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Stories Behind the Faces
 

"The sun has barely risen on the morning of 11 November, 2003 and once again the Navy and Marine Corps Midshipmen from the University of Rochester march together in formation for the annual battalion run with the RIT Army and Air Force Cadets. Unlike ordinary physical training, today's run has a special meaning as we traverse the streets of Rochester on our three mile journey from the U of R campus to the Vietnam Veterans Memorial in order to honor those who paid the ultimate sacrifice in the defense and preservation of our nation. This is my fourth time taking part in the Veterans Day Run as a senior whose time as a Navy Midshipmen is quickly fading. In the next few months I will take the same oath to defend the Constitution of the United States as so many have done before me. The Veterans Day Run has always been a time to reflect on the sacrifices of those whose contribution to our nation allows me to be in such a privileged position. It is for this reason that we visit the memorial today, to give thanks.

As I stand in formation listening to the mayor give his words I gaze upward at the armed forces service flags that are blowing in the early morning air; a powerful backdrop almost gesturing to us to enter the memorial. We proceed down the stairs and enter the memorial and are confronted with a seemingly never-ending line of metal posts bearing the names of the 280 people the mayor spoke of in his speech who gave their lives in the Vietnam War. It is a sobering thought to think of these people enshrined in the memorial. Each of them had their own story and reasons for fighting, each had loved ones whom they left behind, and each shared a common goal to ensure the American way of life. The sight of those posts makes it a bit overwhelming to think that despite living in a completely different time, the reasons for service to my country are not all too different from these men.

But why have I chosen to serve? Why do I wake up early every morning, go to physical training, and try my hardest to prepare for the daily rigors of active duty military life that I will soon be fully engaged in? It seems the answer is laid out right before my eyes, in the 280 markers that I am passing by. Every single day, men and women who put on a United States military uniform wake up early, often in dangerous locations around the world, and sacrifice so that I can live the life I am living. These men and women enshrined in this memorial gave the ultimate sacrifice to ensure that the life I lead will be one free of tyranny and oppression and full of freedom of choice and opportunity.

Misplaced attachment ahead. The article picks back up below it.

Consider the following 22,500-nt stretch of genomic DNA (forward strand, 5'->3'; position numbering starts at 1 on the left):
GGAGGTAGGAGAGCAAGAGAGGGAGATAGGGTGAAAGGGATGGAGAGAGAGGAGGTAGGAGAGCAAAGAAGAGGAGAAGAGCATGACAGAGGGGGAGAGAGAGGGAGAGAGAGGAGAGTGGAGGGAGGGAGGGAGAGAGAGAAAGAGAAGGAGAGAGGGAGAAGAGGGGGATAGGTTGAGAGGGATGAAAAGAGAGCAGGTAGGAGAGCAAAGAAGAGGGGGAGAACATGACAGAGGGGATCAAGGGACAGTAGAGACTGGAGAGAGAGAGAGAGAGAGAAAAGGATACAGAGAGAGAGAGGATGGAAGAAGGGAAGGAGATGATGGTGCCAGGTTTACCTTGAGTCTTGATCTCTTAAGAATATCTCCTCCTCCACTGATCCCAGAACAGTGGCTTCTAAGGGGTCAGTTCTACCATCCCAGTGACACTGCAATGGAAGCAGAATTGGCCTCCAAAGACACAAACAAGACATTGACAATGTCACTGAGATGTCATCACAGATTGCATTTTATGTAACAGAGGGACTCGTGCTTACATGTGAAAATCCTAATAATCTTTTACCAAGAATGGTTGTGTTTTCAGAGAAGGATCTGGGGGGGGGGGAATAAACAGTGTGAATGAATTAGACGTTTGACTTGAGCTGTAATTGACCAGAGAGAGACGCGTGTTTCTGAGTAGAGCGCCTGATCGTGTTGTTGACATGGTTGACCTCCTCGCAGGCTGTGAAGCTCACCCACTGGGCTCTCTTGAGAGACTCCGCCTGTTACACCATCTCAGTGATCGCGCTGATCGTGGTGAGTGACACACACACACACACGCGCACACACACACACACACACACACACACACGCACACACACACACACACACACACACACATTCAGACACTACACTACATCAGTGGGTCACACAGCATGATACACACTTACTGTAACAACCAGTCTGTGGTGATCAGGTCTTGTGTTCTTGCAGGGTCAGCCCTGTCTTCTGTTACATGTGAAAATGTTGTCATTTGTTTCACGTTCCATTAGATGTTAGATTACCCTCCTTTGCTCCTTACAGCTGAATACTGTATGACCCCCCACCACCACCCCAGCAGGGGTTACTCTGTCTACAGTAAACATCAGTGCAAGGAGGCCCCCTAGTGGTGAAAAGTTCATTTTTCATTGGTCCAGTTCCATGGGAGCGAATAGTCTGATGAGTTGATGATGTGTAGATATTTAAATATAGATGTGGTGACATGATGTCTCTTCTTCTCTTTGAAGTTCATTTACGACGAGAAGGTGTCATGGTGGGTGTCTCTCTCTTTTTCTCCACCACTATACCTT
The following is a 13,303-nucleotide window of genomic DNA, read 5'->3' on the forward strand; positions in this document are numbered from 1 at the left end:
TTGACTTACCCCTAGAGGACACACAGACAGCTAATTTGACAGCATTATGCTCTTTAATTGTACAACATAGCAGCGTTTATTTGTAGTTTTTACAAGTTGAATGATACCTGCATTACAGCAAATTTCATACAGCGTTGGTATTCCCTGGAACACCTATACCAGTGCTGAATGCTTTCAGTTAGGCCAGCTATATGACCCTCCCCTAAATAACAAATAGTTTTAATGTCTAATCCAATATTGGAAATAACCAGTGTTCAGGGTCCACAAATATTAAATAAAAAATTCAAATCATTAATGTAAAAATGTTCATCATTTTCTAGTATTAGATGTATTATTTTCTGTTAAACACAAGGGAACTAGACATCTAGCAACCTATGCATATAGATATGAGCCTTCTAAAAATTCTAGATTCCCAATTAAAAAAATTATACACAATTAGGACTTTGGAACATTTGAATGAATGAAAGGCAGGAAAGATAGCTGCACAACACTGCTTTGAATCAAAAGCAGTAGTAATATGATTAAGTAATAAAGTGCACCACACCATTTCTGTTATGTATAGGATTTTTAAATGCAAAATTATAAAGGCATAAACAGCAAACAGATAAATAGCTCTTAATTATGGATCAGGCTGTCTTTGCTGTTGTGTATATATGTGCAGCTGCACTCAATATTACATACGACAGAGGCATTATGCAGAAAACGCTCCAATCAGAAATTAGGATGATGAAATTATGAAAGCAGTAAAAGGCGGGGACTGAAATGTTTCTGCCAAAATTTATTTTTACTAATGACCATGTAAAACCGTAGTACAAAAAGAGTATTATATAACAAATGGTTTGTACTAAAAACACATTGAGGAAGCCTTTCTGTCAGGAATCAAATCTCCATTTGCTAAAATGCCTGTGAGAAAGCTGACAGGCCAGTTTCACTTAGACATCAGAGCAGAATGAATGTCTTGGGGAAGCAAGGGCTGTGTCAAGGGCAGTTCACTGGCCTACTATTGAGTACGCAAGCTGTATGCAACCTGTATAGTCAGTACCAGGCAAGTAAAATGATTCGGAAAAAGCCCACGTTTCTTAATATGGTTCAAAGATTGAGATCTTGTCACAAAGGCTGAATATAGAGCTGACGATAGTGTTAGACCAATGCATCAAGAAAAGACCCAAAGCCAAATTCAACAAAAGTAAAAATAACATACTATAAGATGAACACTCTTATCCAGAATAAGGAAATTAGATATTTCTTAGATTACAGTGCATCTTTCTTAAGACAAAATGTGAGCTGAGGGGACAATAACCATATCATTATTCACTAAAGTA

As the march through the memorial continues, more stones bearing information and words for thought and reflection attract my gaze. Throughout this solemn procession, I cannot help but feel a sense of pride and energy fill the pit of my stomach. I have realized that this memorial and this day while serving to remember those who have sacrificed for our nation also reinforces the reasons why I choose to be in the Navy. My grandfather served in the Navy during the Korean War, my father served the Navy during the Vietnam War, and my brother is currently an ROTC Army Cadet. It seems only right that out of a sense of gratefulness, pride, and respect for their sacrifices that I should also do my part to ensure that all those benefits that have been bestowed and are ensured for me remain so for those who follow in my footsteps.

We have reached the end of the memorial and each company within the battalion is beginning to get into formation for the run back to campus. Awaiting the command for the formation to begin moving, I glance to my left just past the service flags which stand steadfastly unwavering in the howling wind and I can see a group of people who have gathered at the entrance to the memorial. While most people on this Tuesday are busy getting ready for work or school, there are still those who have braved the cold Rochester weather to be present and show their respect on this day of remembrance. Not surprisingly, among them are Veterans and they are watching us. The torch has been passed and it is now on us to continue the proud tradition of service and sacrifice that they have already fulfilled. The formation begins to move as the lines of Midshipmen and Cadets shuffle to get in step and cadences ring out in the early morning air. With a renewed and strengthened sense of purpose, I know the run back will not seem nearly as difficult now as the run to get here."

Midshipman 1/C Matthew Busse, USNR
University of Rochester NROTC